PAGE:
Cheddar, a village and a parish in Somerset. The village stands near the Cheddar Cliffs, on the S side of the Mendip Hills, 2¼ miles ESE of Axbridge, and has a station on the G.W.R., 134 miles from London. It is an ancient place, irregularly built, and it has a post, money order, and telegraph office (R.S.O.), two inns, and an old market-cross restored in 1887, A considerable market was long held in it, and there still are fairs on 4 May and 29 Oct. Acreage, 7018; population, 1941. The manor was a seat of Alfred the Great, and belonged afterwards to the De Chedders, who long represented the county in Parliament. There were four manors carved out of this. The manor-houses of two are standing —those of Cheddar Hameam and Cheddar Fitz-Walter. Cheddar Cliffs are a narrow, winding, romantic ravine, nearly a mile long, faced with vertical cliffs, cut by fissures, festooned with shrubs, fashioned naturally into buttresses, towers, and pinnacles, and rising in some parts to a great altitude. A copious streamlet issues from the chasm; has power enough, after a few hundred yards, to drive paper and corn mills, and passes on to the Axe. A cavern accidentally discovered at the enlarging of a corn mill in 1839, possesses a singularly rich display of stalagmites and stalactites, in great variety, .of beautiful, grotesque, and fantastic forms. This cavern is small and narrow, but others exist of larger size —great gloomy vaults; and one-of them can be explored for about 300 feet. Another cave opposite the " lion rock " contains fossil remains of animals. Cheddar cheese has been famous from early times, and owes ita excellence in a main degree to the rich pasture of the grass farms. The living is a vicarage in the diocese of Bath and Wells. Patrons, the Dean and Chapter of Wells. The church is Perpendicular English, with a square tower 100 feet high, and contains a sculptured stone pulpit, a rich oaken screen, and two brasses of 1443 and 1476. It was thoroughly restored in 1873. There are Baptist, Wesleyan, and private Independent chapels. St Michael's Home is an institution for consumptive patients who are members of the Church of England.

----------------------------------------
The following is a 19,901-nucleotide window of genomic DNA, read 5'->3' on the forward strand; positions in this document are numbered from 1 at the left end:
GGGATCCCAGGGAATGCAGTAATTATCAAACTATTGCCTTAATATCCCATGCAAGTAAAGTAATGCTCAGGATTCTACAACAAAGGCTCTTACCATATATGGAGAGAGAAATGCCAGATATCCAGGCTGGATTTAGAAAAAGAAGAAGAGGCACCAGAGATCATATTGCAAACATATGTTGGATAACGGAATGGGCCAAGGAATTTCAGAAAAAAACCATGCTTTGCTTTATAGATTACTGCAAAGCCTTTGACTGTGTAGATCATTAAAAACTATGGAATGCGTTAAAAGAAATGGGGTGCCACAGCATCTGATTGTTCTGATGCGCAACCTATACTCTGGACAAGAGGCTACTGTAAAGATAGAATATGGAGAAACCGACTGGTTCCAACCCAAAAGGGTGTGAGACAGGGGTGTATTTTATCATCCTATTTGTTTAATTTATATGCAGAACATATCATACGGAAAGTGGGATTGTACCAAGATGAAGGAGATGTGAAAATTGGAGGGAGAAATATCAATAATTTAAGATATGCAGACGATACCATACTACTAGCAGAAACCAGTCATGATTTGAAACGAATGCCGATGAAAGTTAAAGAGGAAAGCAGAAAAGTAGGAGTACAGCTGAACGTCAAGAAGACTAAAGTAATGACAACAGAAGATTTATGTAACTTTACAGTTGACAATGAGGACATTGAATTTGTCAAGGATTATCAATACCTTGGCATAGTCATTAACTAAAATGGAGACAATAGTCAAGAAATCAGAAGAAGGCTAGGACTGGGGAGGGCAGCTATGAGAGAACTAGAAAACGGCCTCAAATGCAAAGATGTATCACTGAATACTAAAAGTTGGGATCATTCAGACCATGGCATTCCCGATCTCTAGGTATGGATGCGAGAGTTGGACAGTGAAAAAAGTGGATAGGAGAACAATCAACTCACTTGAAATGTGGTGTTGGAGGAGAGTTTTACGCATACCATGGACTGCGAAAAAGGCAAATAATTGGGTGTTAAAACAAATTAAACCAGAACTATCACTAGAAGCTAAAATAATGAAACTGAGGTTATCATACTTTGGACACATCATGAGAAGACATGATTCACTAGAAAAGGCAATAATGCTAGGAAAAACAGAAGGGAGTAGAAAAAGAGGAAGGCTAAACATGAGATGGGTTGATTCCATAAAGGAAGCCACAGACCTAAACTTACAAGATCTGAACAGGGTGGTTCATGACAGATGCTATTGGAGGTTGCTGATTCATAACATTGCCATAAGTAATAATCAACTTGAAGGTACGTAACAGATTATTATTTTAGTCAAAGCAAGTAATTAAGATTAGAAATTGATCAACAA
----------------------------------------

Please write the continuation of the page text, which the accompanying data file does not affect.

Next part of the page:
The following is a list of the administrative units in which this place was either wholly or partly included.
|Ecclesiastical parish||Chedder St. Andrew|
|Poor Law union||Axbridge|
Any dates in this table should be used as a guide only.
Ancestry.co.uk, in association with Somerset Archives & Local Studies, have images of the Parish Registers for Somerset online.
For general information about Civil Registration (births, marriages and deaths) see the Civil Registration page.
Directories & Gazetteers
We have transcribed the entry for Cheddar from the following:
- Samuel Lewis' A Topographical Dictionary of England, by Samuel Lewis, seventh edition, published 1858. (Chedder (St. Andrew))
Online maps of Cheddar are available from a number of sites:
- Bing (Current Ordnance Survey maps).
- Google Streetview.
- National Library of Scotland. (Old maps)
- old-maps.co.uk (Old Ordnance Survey maps to buy).
- Streetmap.co.uk (Current Ordnance Survey maps).
- A Vision of Britain through Time. (Old maps)
Newspapers and Periodicals
The British Newspaper Archive have fully searchable digitised copies of the following Somerset papers online:
- Bath Chronicle and Weekly Gazette
- Taunton Courier, and Western Advertiser
- Western Gazette
- Wells Journal
- Somerset County Gazette
The Visitation of Somersetshire, 1623 is available on the Heraldry page.